Traumatic brain injury usually results from a violent blow or jolt to the head or body. An object that penetrates brain tissue, such as a bullet or shattered piece of skull, also can cause traumatic brain injury.
Mild traumatic brain injury may affect your brain cells temporarily. More-serious traumatic brain injury can result in bruising, torn tissues, bleeding and other physical damage to the brain. These injuries can result in long-term complications or death.
Traumatic brain injury can have wide-ranging physical and psychological effects. Some signs or symptoms may appear immediately after the traumatic event, while others may appear days or weeks later.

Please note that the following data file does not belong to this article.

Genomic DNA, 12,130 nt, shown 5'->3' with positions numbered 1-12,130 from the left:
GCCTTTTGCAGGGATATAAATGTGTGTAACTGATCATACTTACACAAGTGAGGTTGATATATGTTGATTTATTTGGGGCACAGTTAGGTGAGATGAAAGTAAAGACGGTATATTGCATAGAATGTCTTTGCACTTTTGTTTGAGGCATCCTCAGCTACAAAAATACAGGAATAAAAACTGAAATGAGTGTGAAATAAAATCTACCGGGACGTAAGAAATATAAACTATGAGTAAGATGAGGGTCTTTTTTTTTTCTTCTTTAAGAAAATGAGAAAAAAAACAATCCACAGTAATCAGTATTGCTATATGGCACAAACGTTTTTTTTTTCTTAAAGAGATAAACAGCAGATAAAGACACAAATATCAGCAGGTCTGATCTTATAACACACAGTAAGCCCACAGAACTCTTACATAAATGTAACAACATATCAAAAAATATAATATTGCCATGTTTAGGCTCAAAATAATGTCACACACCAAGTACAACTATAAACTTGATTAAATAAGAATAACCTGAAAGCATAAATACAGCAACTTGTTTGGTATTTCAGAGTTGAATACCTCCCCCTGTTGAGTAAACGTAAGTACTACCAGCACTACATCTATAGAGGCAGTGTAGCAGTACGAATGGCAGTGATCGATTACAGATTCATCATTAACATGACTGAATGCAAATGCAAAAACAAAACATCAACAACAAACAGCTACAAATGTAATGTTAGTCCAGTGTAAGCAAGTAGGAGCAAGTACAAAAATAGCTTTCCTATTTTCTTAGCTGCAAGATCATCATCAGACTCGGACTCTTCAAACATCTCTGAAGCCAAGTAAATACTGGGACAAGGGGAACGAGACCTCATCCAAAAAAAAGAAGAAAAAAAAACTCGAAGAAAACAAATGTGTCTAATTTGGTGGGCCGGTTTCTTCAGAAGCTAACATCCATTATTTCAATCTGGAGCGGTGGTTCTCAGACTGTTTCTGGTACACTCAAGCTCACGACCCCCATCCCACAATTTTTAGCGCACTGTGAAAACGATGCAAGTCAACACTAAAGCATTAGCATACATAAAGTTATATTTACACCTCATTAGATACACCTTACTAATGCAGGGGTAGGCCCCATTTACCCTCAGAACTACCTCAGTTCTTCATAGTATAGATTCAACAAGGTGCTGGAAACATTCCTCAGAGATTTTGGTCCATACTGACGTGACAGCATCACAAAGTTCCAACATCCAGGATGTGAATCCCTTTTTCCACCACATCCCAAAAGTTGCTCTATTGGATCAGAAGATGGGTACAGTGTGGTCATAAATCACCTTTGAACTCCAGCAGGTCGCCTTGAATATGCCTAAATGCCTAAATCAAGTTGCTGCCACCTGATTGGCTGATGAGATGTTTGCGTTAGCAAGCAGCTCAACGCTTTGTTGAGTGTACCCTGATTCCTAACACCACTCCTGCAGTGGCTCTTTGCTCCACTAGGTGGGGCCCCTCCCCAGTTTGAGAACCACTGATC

Traumatic brain injury is usually caused by a blow or other traumatic injury to the head or body. The degree of damage can depend on several factors, including the nature of the injury and the force of impact.
Collisions involving cars, motorcycles or bicycles — and pedestrians involved in such accidents — are a common cause of traumatic brain injury.